Local artist making a splash in the shires arts scene
The artist is no stranger to the area, growing up in Bennington prior to attending Alfred University and later The School of the Museum of Fine Arts in Boston.
"Both of those schools were very open and you got to explore kind of any artistic practice you wanted, so I did a lot of sculpture and printmaking and painting and pretty much anything I could get my hands on; I did glass, I did neon at Alfred," said Retray, who moved back to the area to raise her daughter. "I have a lot of different interests and I try to gear the art making to the idea."
That multifarious method is explored in Retray's newest collection at the Left Bank, titled Wreck Tangled.
"For this show I was talking to my daughter who just turned 9, and we were trying to think of a show that we could include a lot of people, and even children, in," said Retray. "She was having a debate with her little stuffed animals in the back of the car, and they were debating about sandwich cuts; rectangles versus triangles."
In her daughter's imagination, Retray found inspiration.
"It describes this common format but then also seems like a total disaster," said Retray. "What she was saying when her little characters were arguing about it was that rectangles can be so messy, and I thought it was brilliant. That's what gave me the idea for this."
The show combines a variety of artists including youth and adults, and a plethora of interpretations of the geometric concept.
"It's open enough where you can have a lot of good work, but you can also challenge people," said Retray, who has curated exhibitions at the Left Bank every 6 to 8 weeks since the spring. "It's a really fun way to get people to come look at art, and to highlight some of the really great work that's around."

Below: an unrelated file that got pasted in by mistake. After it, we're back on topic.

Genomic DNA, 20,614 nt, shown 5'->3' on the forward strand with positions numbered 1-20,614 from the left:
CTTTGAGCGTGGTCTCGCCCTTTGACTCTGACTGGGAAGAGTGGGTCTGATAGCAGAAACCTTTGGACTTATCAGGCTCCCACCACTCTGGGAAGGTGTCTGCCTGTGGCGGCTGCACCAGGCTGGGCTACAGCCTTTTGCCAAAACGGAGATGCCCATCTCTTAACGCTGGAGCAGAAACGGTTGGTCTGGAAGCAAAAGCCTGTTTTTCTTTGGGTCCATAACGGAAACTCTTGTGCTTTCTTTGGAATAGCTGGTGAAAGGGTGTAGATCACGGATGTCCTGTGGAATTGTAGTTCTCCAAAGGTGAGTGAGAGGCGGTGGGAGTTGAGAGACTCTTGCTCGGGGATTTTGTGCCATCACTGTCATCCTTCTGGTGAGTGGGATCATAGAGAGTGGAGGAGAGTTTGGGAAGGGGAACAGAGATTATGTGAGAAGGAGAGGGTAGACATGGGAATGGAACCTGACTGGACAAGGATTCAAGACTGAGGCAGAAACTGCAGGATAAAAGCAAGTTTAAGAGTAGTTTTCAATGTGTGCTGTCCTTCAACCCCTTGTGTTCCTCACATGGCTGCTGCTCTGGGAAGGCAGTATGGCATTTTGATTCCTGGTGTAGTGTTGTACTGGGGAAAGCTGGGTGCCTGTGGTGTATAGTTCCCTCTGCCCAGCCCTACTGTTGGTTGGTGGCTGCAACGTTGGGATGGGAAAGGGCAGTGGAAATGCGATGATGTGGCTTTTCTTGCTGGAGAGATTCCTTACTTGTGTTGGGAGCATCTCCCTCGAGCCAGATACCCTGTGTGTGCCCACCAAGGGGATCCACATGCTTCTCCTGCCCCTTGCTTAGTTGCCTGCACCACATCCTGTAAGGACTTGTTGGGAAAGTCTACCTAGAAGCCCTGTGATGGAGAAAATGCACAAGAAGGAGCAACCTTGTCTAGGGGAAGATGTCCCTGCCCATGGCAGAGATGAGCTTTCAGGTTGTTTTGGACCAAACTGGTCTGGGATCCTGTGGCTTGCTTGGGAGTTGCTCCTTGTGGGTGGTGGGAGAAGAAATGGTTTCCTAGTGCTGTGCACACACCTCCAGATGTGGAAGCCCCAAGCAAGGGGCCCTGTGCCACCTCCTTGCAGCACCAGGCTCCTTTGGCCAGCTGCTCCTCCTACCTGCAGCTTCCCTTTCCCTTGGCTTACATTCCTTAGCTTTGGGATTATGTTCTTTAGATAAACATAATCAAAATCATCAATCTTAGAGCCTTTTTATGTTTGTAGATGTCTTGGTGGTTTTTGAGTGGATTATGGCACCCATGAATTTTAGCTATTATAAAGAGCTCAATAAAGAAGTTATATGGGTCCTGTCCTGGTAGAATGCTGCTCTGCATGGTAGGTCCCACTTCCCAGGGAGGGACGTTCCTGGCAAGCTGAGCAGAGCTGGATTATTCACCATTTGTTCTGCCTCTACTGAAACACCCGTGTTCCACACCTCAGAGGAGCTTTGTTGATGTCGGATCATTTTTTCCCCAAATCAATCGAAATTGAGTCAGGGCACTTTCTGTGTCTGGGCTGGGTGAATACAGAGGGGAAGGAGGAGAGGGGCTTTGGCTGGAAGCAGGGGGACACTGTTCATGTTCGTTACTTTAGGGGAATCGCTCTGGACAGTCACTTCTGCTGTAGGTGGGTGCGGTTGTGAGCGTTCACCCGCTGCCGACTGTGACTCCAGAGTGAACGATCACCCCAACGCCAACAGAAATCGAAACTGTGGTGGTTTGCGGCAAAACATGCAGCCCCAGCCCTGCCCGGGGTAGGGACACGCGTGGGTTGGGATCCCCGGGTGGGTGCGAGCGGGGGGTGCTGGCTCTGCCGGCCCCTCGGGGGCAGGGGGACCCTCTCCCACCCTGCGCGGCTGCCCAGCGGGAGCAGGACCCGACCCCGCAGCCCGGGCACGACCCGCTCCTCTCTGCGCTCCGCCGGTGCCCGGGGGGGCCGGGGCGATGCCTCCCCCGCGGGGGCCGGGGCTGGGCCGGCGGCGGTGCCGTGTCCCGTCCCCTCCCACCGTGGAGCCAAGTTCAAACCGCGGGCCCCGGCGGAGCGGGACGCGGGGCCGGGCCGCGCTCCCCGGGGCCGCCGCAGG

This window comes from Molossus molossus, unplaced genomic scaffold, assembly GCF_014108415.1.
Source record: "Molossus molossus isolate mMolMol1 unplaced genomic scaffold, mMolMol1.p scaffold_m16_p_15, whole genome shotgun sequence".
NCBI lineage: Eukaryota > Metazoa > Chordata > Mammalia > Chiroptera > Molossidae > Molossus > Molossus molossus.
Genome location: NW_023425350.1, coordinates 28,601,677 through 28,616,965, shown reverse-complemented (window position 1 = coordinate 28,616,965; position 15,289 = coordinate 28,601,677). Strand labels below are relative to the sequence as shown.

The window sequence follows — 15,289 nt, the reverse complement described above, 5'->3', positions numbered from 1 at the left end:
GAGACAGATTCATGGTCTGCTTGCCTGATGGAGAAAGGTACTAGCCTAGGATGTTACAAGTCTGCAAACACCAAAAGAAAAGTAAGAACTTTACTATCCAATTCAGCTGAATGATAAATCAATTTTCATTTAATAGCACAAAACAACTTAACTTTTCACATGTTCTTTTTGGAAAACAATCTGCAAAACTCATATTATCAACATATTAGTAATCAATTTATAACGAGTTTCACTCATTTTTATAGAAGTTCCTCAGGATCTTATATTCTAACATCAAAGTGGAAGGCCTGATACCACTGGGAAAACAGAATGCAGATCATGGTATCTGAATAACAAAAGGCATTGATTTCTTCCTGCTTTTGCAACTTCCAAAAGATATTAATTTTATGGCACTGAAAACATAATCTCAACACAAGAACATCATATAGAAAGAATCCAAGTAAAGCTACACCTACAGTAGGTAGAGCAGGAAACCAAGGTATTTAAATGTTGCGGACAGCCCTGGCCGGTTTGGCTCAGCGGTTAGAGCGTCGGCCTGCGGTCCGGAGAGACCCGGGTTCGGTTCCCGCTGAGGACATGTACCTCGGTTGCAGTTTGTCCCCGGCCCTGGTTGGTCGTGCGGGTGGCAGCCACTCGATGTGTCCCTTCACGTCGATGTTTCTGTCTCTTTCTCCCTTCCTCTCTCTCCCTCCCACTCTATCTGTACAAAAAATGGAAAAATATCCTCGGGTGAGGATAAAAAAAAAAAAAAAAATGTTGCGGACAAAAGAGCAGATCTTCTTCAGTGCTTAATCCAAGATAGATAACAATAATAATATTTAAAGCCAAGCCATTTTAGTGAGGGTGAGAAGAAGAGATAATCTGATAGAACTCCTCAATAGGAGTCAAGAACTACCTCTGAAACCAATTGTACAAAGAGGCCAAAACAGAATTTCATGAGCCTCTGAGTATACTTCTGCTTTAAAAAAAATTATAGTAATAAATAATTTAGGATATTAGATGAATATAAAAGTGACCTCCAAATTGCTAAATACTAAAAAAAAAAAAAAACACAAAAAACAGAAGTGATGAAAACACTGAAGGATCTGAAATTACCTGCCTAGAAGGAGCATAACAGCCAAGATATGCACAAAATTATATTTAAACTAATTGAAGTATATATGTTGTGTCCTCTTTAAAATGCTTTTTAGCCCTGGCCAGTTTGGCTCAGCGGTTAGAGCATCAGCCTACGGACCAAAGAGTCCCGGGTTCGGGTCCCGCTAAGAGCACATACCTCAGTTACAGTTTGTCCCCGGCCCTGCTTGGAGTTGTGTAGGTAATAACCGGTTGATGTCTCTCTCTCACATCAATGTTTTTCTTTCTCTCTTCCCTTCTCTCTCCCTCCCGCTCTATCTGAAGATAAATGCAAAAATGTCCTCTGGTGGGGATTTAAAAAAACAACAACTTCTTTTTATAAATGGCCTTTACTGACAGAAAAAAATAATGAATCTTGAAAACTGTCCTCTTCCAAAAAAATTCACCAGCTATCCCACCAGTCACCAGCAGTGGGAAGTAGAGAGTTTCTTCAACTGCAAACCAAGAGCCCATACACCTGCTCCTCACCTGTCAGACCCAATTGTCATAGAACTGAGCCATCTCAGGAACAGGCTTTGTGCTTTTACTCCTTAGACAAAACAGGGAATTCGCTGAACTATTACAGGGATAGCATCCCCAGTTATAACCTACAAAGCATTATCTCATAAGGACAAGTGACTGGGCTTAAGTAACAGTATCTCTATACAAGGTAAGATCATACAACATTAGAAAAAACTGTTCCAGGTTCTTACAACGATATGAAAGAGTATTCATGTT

Retray has a bevy of her own work to display as well, and is currently exhibiting work at both the Left Bank and the South Street Cafe in Bennington.
"With my work I love play on words and I love double images. I love novelty and I love print ephemera, so I make my own print ephemera," said Retray. "I like things that are funny and unexpected and have a good sense of humor."
The artist's work at the South Street Cafe, in a show titled "Milk and Honey," celebrates the "magnificent abundance that is Vermont in the summertime."
"They're totally different shows," said Retray, who grapples with concepts of warnings, rebirth, abundance, and more in the exhibition. "When they asked me to do a show there they said it would be in the summertime, so I thought I could something with the concept of Milk and Honey."
That abundance that is reflected in her summertime show at Southstreet can also be found in community, according to the artist.
"I love seeing the connections, and seeing this work together is just really exciting to me. It's why you make art; so you can share it with people," said Retray, on her experience as a curator. "What's great about this space is people may come here for yoga; they may not come for an art show. It's a nontraditional art space and I think that's great."
That community engagement is also found in service, primarily through North Bennington's Vermont Arts Exchange (VAE.)
"I just love it. I work with the Vermont School for Girls, and I've been there for about a year now," said Retray. "I love the conversations we have, and I love the things that they're willing to do. I really thrive off of helping people make things happen."
For the artist, the experience represents a homecoming of sorts.
"When I first came back it felt a little bit like I was a ghost haunting the place I used to live because so many of my friends had moved away," said Retray. "Being here feels like home though, and it's really nice."
Reach Cherise Madigan at 802-490-6471.
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